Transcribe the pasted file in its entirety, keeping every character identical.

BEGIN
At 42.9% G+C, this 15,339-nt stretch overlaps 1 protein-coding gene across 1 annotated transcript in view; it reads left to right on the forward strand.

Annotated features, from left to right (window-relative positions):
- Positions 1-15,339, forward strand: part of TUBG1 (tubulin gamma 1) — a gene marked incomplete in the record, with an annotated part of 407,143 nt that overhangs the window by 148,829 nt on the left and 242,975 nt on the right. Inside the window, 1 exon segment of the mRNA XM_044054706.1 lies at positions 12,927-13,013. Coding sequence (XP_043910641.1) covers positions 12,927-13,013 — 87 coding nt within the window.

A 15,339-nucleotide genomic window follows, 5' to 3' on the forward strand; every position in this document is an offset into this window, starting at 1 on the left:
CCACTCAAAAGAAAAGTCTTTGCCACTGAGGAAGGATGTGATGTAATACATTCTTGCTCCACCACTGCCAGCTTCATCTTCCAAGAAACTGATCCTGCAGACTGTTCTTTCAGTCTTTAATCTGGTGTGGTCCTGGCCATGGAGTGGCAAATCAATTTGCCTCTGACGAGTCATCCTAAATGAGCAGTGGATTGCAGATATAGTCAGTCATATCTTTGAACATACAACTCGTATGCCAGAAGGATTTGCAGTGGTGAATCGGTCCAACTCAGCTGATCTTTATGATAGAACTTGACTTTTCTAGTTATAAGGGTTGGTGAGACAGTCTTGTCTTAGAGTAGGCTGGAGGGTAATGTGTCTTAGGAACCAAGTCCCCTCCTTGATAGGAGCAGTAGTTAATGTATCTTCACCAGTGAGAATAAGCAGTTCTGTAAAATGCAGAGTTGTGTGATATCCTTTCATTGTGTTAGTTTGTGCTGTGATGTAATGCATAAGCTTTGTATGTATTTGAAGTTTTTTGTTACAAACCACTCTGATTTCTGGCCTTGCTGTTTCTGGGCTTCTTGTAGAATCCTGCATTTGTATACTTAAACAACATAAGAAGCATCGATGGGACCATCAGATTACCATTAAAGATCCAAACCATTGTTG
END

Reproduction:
At 42.9% G+C, this 15,339-nt stretch overlaps 1 protein-coding gene across 1 annotated transcript in view; it reads left to right on the forward strand.

Annotated features, from left to right (window-relative positions):
- Positions 1-15,339, forward strand: part of TUBG1 (tubulin gamma 1) — a gene marked incomplete in the record, with an annotated part of 407,143 nt that overhangs the window by 148,829 nt on the left and 242,975 nt on the right. Inside the window, 1 exon segment of the mRNA XM_044054706.1 lies at positions 12,927-13,013. Coding sequence (XP_043910641.1) covers positions 12,927-13,013 — 87 coding nt within the window.

A 15,339-nucleotide genomic window follows, 5' to 3' on the forward strand; every position in this document is an offset into this window, starting at 1 on the left:
CCACTCAAAAGAAAAGTCTTTGCCACTGAGGAAGGATGTGATGTAATACATTCTTGCTCCACCACTGCCAGCTTCATCTTCCAAGAAACTGATCCTGCAGACTGTTCTTTCAGTCTTTAATCTGGTGTGGTCCTGGCCATGGAGTGGCAAATCAATTTGCCTCTGACGAGTCATCCTAAATGAGCAGTGGATTGCAGATATAGTCAGTCATATCTTTGAACATACAACTCGTATGCCAGAAGGATTTGCAGTGGTGAATCGGTCCAACTCAGCTGATCTTTATGATAGAACTTGACTTTTCTAGTTATAAGGGTTGGTGAGACAGTCTTGTCTTAGAGTAGGCTGGAGGGTAATGTGTCTTAGGAACCAAGTCCCCTCCTTGATAGGAGCAGTAGTTAATGTATCTTCACCAGTGAGAATAAGCAGTTCTGTAAAATGCAGAGTTGTGTGATATCCTTTCATTGTGTTAGTTTGTGCTGTGATGTAATGCATAAGCTTTGTATGTATTTGAAGTTTTTTGTTACAAACCACTCTGATTTCTGGCCTTGCTGTTTCTGGGCTTCTTGTAGAATCCTGCATTTGTATACTTAAACAACATAAGAAGCATCGATGGGACCATCAGATTACCATTAAAGATCCAAACCATTGTTG